I wanted to highlight a few issues on these topics that employers can use to start a self-audit that then can be used to save time and money when reviewing with an attorney. As always, it is important to work with a qualified attorney to ensure compliance.
Five areas to audit regarding the hiring process in California:
1. Are applications seeking appropriate information?
- Starting on January 1, 2018, California prohibits employers from asking a job applicant to disclose information about criminal convictions.
- In addition, be careful about local city ordinances as well, such as Los Angeles and San Francisco.
2. Are new hires provided with required policies and notices?
- Items include Notice to Employee (Wage Theft Prevention Act notice for non-exempt employees); I-9; and Federal and State pamphlets. See my prior article for a few of the notices and pamphlets that apply to California employers.
3. Are new hires provided and acknowledge recommended policies?
- For example: meal period waivers for shifts less than six hours
4. Are hiring managers trained about the correct questions to ask during the interview?
- Are managers trained to not ask applicants about criminal convictions? See above.
- Are they trained to no ask applicants about prior compensation and benefits? See my prior article on California’s prohibition on seeking to taking into consideration an applicant’s prior compensation and benefits.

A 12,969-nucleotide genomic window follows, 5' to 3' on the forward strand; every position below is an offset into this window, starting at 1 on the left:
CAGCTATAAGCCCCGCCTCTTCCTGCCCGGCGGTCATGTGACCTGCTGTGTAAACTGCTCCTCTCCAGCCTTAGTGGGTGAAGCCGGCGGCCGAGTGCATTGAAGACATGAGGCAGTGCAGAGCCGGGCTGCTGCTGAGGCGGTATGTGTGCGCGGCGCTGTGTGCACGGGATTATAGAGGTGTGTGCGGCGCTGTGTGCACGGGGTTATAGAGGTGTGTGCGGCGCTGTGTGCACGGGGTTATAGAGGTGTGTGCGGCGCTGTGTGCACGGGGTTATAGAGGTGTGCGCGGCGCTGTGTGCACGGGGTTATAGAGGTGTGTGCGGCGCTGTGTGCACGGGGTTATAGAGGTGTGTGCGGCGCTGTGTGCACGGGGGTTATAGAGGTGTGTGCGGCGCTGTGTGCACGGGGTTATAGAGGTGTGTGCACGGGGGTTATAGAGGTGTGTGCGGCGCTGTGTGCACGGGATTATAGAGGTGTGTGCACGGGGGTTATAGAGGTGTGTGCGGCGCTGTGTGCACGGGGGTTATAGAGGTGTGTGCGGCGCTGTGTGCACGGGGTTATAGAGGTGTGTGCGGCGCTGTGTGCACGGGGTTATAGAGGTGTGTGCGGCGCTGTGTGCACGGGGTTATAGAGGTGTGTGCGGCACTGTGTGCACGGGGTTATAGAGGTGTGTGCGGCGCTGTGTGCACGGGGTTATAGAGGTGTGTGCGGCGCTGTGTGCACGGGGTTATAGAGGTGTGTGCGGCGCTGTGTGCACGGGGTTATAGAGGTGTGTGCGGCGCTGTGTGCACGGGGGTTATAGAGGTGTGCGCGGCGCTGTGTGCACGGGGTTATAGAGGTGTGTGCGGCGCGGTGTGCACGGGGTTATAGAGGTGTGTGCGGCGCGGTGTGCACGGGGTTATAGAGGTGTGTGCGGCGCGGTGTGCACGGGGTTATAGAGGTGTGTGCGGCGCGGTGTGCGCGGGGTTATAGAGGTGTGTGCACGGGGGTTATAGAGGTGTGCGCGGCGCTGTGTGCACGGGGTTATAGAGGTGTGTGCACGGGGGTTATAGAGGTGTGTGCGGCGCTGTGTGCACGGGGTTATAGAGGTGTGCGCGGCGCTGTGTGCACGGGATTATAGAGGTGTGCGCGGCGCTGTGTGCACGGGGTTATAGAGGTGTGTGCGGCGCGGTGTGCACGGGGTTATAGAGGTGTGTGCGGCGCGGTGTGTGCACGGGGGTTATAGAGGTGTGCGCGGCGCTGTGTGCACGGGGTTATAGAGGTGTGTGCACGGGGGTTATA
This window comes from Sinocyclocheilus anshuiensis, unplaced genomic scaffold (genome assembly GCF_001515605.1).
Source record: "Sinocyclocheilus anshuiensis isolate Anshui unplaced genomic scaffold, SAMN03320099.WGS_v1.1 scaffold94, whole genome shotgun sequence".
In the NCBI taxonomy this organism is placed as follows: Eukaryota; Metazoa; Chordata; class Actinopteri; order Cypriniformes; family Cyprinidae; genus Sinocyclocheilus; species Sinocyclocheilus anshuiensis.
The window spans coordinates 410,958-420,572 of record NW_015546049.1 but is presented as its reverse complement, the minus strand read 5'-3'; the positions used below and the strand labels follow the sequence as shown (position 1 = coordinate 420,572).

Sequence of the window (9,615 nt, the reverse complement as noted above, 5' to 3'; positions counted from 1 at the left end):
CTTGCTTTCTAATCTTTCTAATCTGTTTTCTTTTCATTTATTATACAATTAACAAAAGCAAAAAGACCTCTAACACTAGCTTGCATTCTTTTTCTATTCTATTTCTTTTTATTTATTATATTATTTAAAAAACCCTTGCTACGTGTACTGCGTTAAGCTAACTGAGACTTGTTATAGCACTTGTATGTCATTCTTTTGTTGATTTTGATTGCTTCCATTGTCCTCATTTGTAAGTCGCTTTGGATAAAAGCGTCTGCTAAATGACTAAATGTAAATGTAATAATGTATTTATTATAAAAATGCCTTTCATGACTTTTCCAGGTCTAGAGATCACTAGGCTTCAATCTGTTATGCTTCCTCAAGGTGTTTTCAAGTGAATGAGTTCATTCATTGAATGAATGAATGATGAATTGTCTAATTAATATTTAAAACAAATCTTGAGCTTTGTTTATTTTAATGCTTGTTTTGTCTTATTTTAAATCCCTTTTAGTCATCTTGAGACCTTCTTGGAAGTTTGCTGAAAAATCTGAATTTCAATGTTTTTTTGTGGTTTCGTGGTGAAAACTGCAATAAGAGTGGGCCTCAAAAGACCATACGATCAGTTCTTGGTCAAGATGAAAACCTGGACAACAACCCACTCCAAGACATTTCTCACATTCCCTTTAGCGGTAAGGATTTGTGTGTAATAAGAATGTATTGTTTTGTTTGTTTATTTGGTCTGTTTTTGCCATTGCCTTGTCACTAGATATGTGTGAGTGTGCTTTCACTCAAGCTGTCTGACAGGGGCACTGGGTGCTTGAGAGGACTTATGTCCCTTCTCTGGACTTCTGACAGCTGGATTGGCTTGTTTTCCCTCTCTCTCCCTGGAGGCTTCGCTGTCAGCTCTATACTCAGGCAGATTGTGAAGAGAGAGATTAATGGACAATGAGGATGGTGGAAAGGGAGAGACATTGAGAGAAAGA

5. Does the company provide new hires (and existing employees) with arbitration agreements?
- California employers should review with counsel implementing arbitration agreements in their workforce given the U.S. Supreme Court’s ruling in May of 2018 upholding the use of arbitration agreements in the employment context. As of January 1, 2020, AB 51 prohibits employers from enforcing mandatory arbitration agreements in the workplace. AB 51 has already been legally challenged on federal preemption grounds, but employers should review agreements to ensure they comply with Federal and California law.